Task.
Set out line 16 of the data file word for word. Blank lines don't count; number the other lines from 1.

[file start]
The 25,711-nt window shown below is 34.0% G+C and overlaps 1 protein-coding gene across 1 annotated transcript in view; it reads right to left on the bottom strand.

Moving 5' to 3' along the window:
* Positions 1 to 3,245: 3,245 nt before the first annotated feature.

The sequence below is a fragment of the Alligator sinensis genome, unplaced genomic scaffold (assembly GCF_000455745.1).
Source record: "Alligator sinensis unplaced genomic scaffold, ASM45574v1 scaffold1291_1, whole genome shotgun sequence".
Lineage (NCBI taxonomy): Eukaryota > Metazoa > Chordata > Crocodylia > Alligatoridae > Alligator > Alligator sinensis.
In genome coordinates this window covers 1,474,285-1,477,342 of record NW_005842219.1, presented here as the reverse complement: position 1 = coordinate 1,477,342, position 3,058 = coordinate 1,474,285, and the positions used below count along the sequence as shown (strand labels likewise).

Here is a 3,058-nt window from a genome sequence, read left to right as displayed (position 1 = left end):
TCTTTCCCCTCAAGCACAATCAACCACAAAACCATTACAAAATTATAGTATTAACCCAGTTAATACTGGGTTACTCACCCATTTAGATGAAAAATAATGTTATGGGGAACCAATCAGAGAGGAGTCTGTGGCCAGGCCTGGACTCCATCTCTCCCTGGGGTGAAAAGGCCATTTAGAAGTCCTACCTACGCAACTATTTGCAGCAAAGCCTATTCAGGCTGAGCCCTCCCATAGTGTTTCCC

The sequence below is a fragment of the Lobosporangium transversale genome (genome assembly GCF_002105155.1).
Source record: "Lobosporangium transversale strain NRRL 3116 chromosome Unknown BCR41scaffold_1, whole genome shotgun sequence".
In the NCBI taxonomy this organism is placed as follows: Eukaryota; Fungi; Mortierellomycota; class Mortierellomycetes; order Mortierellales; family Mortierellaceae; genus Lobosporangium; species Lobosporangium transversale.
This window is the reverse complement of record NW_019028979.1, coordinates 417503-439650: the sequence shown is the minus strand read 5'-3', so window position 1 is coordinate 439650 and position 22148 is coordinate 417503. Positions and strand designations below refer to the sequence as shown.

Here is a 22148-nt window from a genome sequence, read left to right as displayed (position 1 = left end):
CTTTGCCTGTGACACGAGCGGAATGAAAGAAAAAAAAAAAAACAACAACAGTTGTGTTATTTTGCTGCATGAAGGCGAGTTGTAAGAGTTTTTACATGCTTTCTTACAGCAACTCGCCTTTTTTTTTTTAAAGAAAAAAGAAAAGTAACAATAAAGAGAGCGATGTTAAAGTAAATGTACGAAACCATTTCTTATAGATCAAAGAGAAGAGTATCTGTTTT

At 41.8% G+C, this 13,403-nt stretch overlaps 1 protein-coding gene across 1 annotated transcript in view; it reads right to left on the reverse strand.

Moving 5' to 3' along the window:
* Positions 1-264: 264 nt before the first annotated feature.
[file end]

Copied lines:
At 41.8% G+C, this 13,403-nt stretch overlaps 1 protein-coding gene across 1 annotated transcript in view; it reads right to left on the reverse strand.